Meteor Crater, Arizona
On December 30, 2016, the White House released its new “National Near-Earth Object Preparedness Strategy,” a document that assigns roles and responsibilities across the federal government for finding and tracking near-Earth objects, identifying potentially hazardous objects, and preparing for response in the event that a near-Earth object is found to be on a certain impact course with Earth.
To my eyes, this strategy is a follow-through to White House Office of Science and Technology Policy (OSTP) Director Holdren’s 2010 letter to Congress outlining a framework for handling these tasks.
Holdren was responding to congressional direction in the NASA Authorization Act of 2008 (Section 804) directing OSTP to “develop a policy for notifying Federal agencies and relevant interagency response institutions of an impending near-Earth object threat…and…recommend a Federal agency or agencies to be responsible for protecting the U.S. from NEO impacts ad implementing a NEO detection campaign “should one be necessary.”
In his 2010 letter, Holdren said NASA – specifically, its NEO Observations Program – which now operates as a major element of NASA’s Planetary Defense Coordination Office (PDCO), established just a year ago – would be responsible for finding and tracking NEOs and working on impact mitigation or deflection options, while the Federal Emergency Management Agency (FEMA) would be responsible for emergency response.
Since then, the two agencies have worked together on a number of initiatives, including four joint “tabletop exercises” simulating asteroid impact events, in April 2013, May 2014, October 2016, and December 2016. Both agencies participate in the Interagency Working Group for Detecting and Mitigating the Impact of Earth-Bound Near-Earth Objects (NEOS) (DAMIEN). Organized by OSTP, DAMIEN is the group that produced the 2016 national NEO Preparedness strategy.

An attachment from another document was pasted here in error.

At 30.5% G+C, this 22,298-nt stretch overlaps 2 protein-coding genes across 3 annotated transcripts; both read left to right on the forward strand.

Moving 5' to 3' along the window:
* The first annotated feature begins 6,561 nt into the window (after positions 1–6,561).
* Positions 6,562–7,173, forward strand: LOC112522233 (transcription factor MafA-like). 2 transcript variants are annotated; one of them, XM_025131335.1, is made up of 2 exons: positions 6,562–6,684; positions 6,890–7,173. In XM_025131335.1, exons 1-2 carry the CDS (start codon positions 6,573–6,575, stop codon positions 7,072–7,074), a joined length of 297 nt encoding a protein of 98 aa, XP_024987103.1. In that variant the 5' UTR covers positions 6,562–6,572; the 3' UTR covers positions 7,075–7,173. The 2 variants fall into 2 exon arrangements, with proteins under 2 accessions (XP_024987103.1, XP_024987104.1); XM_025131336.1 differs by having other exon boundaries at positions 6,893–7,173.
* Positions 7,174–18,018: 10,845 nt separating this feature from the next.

(Disclosure: My work is funded in part by NASA’s PDCO. I have not been directly involved in the DAMIEN group. No one asked me to write this blog – it’s an “FYI” post.)
You can find presentations by DAMIEN principals Alvin Drew/OSTP, Lindley Johnson/PDCO, Leviticus Lewis/FEMA, and Bhavya Lal/Science and Technology Policy Institute (a sort of “think tank” for OSTP) to the President’s Council of Advisors on Science and Technology on May 20, 2016, on the OSTP web site.
Is the establishment of this national strategy big news? Probably not – unless you work in the NEO or emergency response community. The strategy puts NEO detection/planetary defense on the official White House “map,” as it were, and codifies work already in progress.
Should we trust our government to do the right thing if and when the time comes? According to the Pew Research Center for People and the Press – which I consider to be a reliable source of information – a majority of U.S. respondents to a 2016 poll said they have “a great deal” or a “fair amount” of confidence in the military, medical scientists, and scientists “to act in the best interests in the public.” However, in a 2015 poll, Pew researchers found that “just 19%” of respondents said they trust the government “always or most of the time, among the lowest levels in the past half-century.”
Who knows what this new year will bring?